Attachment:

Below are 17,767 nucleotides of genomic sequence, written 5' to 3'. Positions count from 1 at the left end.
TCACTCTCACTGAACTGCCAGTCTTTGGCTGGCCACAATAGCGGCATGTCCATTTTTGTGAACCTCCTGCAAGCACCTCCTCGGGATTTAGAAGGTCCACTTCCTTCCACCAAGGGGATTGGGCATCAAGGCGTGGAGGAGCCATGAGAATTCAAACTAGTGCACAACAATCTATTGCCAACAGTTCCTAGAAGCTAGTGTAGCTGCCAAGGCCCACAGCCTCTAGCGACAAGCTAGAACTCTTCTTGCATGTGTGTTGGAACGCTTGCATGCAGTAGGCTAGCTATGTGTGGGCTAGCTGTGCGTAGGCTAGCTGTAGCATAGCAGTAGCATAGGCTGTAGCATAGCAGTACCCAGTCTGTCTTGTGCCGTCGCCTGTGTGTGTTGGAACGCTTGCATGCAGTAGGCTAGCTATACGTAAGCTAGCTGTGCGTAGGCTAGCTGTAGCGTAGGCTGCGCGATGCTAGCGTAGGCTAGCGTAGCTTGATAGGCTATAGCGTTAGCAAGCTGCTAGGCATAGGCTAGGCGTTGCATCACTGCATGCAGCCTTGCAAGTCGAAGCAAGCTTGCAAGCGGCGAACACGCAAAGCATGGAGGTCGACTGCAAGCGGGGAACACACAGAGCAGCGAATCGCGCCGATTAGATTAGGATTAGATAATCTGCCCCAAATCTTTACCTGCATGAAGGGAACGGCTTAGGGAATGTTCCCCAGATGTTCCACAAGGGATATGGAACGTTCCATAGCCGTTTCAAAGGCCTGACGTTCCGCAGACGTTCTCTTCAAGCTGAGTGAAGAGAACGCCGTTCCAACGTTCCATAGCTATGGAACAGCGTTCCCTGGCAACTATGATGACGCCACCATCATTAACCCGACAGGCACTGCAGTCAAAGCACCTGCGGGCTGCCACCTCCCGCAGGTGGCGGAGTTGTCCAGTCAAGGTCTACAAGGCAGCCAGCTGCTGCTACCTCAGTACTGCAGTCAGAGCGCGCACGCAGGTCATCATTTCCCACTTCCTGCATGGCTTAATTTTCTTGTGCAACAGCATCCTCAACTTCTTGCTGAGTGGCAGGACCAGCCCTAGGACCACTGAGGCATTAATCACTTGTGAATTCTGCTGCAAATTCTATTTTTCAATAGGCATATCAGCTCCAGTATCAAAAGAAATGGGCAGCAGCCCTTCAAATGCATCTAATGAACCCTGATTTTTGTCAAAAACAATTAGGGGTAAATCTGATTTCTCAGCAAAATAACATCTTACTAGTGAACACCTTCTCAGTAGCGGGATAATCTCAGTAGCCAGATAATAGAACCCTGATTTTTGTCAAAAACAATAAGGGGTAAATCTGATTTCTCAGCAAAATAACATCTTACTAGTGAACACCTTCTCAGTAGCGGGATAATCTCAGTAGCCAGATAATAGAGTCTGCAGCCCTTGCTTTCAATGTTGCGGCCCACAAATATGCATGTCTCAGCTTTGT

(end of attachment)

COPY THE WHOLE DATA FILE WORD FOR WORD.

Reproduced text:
Below are 17,767 nucleotides of genomic sequence, written 5' to 3'. Positions count from 1 at the left end.
TCACTCTCACTGAACTGCCAGTCTTTGGCTGGCCACAATAGCGGCATGTCCATTTTTGTGAACCTCCTGCAAGCACCTCCTCGGGATTTAGAAGGTCCACTTCCTTCCACCAAGGGGATTGGGCATCAAGGCGTGGAGGAGCCATGAGAATTCAAACTAGTGCACAACAATCTATTGCCAACAGTTCCTAGAAGCTAGTGTAGCTGCCAAGGCCCACAGCCTCTAGCGACAAGCTAGAACTCTTCTTGCATGTGTGTTGGAACGCTTGCATGCAGTAGGCTAGCTATGTGTGGGCTAGCTGTGCGTAGGCTAGCTGTAGCATAGCAGTAGCATAGGCTGTAGCATAGCAGTACCCAGTCTGTCTTGTGCCGTCGCCTGTGTGTGTTGGAACGCTTGCATGCAGTAGGCTAGCTATACGTAAGCTAGCTGTGCGTAGGCTAGCTGTAGCGTAGGCTGCGCGATGCTAGCGTAGGCTAGCGTAGCTTGATAGGCTATAGCGTTAGCAAGCTGCTAGGCATAGGCTAGGCGTTGCATCACTGCATGCAGCCTTGCAAGTCGAAGCAAGCTTGCAAGCGGCGAACACGCAAAGCATGGAGGTCGACTGCAAGCGGGGAACACACAGAGCAGCGAATCGCGCCGATTAGATTAGGATTAGATAATCTGCCCCAAATCTTTACCTGCATGAAGGGAACGGCTTAGGGAATGTTCCCCAGATGTTCCACAAGGGATATGGAACGTTCCATAGCCGTTTCAAAGGCCTGACGTTCCGCAGACGTTCTCTTCAAGCTGAGTGAAGAGAACGCCGTTCCAACGTTCCATAGCTATGGAACAGCGTTCCCTGGCAACTATGATGACGCCACCATCATTAACCCGACAGGCACTGCAGTCAAAGCACCTGCGGGCTGCCACCTCCCGCAGGTGGCGGAGTTGTCCAGTCAAGGTCTACAAGGCAGCCAGCTGCTGCTACCTCAGTACTGCAGTCAGAGCGCGCACGCAGGTCATCATTTCCCACTTCCTGCATGGCTTAATTTTCTTGTGCAACAGCATCCTCAACTTCTTGCTGAGTGGCAGGACCAGCCCTAGGACCACTGAGGCATTAATCACTTGTGAATTCTGCTGCAAATTCTATTTTTCAATAGGCATATCAGCTCCAGTATCAAAAGAAATGGGCAGCAGCCCTTCAAATGCATCTAATGAACCCTGATTTTTGTCAAAAACAATTAGGGGTAAATCTGATTTCTCAGCAAAATAACATCTTACTAGTGAACACCTTCTCAGTAGCGGGATAATCTCAGTAGCCAGATAATAGAACCCTGATTTTTGTCAAAAACAATAAGGGGTAAATCTGATTTCTCAGCAAAATAACATCTTACTAGTGAACACCTTCTCAGTAGCGGGATAATCTCAGTAGCCAGATAATAGAGTCTGCAGCCCTTGCTTTCAATGTTGCGGCCCACAAATATGCATGTCTCAGCTTTGT